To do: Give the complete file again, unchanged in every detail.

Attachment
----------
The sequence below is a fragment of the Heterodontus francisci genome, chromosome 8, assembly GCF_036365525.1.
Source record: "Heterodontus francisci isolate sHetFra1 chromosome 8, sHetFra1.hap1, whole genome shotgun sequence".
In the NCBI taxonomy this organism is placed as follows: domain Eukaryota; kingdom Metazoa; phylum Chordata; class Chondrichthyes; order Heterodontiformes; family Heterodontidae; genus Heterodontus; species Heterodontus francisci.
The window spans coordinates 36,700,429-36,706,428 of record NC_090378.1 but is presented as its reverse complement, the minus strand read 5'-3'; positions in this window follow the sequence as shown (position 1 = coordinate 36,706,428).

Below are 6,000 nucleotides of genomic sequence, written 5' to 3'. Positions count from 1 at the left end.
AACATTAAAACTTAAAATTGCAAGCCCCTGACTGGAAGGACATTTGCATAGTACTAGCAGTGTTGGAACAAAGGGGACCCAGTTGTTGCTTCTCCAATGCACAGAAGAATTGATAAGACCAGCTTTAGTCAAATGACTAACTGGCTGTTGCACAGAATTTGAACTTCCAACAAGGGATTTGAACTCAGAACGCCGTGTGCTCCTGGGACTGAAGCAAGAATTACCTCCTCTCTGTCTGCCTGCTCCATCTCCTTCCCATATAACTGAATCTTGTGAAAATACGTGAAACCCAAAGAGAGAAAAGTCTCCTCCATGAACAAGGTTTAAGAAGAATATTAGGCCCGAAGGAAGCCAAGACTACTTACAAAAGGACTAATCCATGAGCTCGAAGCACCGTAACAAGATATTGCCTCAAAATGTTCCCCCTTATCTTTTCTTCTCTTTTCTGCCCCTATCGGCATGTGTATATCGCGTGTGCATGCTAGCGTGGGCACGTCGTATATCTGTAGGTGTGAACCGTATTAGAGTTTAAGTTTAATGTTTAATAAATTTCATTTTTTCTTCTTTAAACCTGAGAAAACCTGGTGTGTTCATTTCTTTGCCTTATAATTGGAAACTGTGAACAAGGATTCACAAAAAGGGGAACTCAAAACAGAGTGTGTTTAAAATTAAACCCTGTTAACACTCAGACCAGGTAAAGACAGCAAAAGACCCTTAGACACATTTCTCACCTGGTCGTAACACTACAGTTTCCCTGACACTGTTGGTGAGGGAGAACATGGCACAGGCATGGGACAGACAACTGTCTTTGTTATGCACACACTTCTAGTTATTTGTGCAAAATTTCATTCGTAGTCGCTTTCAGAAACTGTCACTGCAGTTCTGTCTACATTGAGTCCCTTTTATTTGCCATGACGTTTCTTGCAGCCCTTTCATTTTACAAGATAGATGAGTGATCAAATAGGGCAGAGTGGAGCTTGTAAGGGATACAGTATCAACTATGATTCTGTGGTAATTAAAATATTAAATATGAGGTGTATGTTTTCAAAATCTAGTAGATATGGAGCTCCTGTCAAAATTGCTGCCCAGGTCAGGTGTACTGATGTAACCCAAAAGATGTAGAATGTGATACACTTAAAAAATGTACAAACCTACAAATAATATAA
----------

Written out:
The sequence below is a fragment of the Heterodontus francisci genome, chromosome 8, assembly GCF_036365525.1.
Source record: "Heterodontus francisci isolate sHetFra1 chromosome 8, sHetFra1.hap1, whole genome shotgun sequence".
In the NCBI taxonomy this organism is placed as follows: domain Eukaryota; kingdom Metazoa; phylum Chordata; class Chondrichthyes; order Heterodontiformes; family Heterodontidae; genus Heterodontus; species Heterodontus francisci.
The window spans coordinates 36,700,429-36,706,428 of record NC_090378.1 but is presented as its reverse complement, the minus strand read 5'-3'; positions in this window follow the sequence as shown (position 1 = coordinate 36,706,428).

Below are 6,000 nucleotides of genomic sequence, written 5' to 3'. Positions count from 1 at the left end.
AACATTAAAACTTAAAATTGCAAGCCCCTGACTGGAAGGACATTTGCATAGTACTAGCAGTGTTGGAACAAAGGGGACCCAGTTGTTGCTTCTCCAATGCACAGAAGAATTGATAAGACCAGCTTTAGTCAAATGACTAACTGGCTGTTGCACAGAATTTGAACTTCCAACAAGGGATTTGAACTCAGAACGCCGTGTGCTCCTGGGACTGAAGCAAGAATTACCTCCTCTCTGTCTGCCTGCTCCATCTCCTTCCCATATAACTGAATCTTGTGAAAATACGTGAAACCCAAAGAGAGAAAAGTCTCCTCCATGAACAAGGTTTAAGAAGAATATTAGGCCCGAAGGAAGCCAAGACTACTTACAAAAGGACTAATCCATGAGCTCGAAGCACCGTAACAAGATATTGCCTCAAAATGTTCCCCCTTATCTTTTCTTCTCTTTTCTGCCCCTATCGGCATGTGTATATCGCGTGTGCATGCTAGCGTGGGCACGTCGTATATCTGTAGGTGTGAACCGTATTAGAGTTTAAGTTTAATGTTTAATAAATTTCATTTTTTCTTCTTTAAACCTGAGAAAACCTGGTGTGTTCATTTCTTTGCCTTATAATTGGAAACTGTGAACAAGGATTCACAAAAAGGGGAACTCAAAACAGAGTGTGTTTAAAATTAAACCCTGTTAACACTCAGACCAGGTAAAGACAGCAAAAGACCCTTAGACACATTTCTCACCTGGTCGTAACACTACAGTTTCCCTGACACTGTTGGTGAGGGAGAACATGGCACAGGCATGGGACAGACAACTGTCTTTGTTATGCACACACTTCTAGTTATTTGTGCAAAATTTCATTCGTAGTCGCTTTCAGAAACTGTCACTGCAGTTCTGTCTACATTGAGTCCCTTTTATTTGCCATGACGTTTCTTGCAGCCCTTTCATTTTACAAGATAGATGAGTGATCAAATAGGGCAGAGTGGAGCTTGTAAGGGATACAGTATCAACTATGATTCTGTGGTAATTAAAATATTAAATATGAGGTGTATGTTTTCAAAATCTAGTAGATATGGAGCTCCTGTCAAAATTGCTGCCCAGGTCAGGTGTACTGATGTAACCCAAAAGATGTAGAATGTGATACACTTAAAAAATGTACAAACCTACAAATAATATAA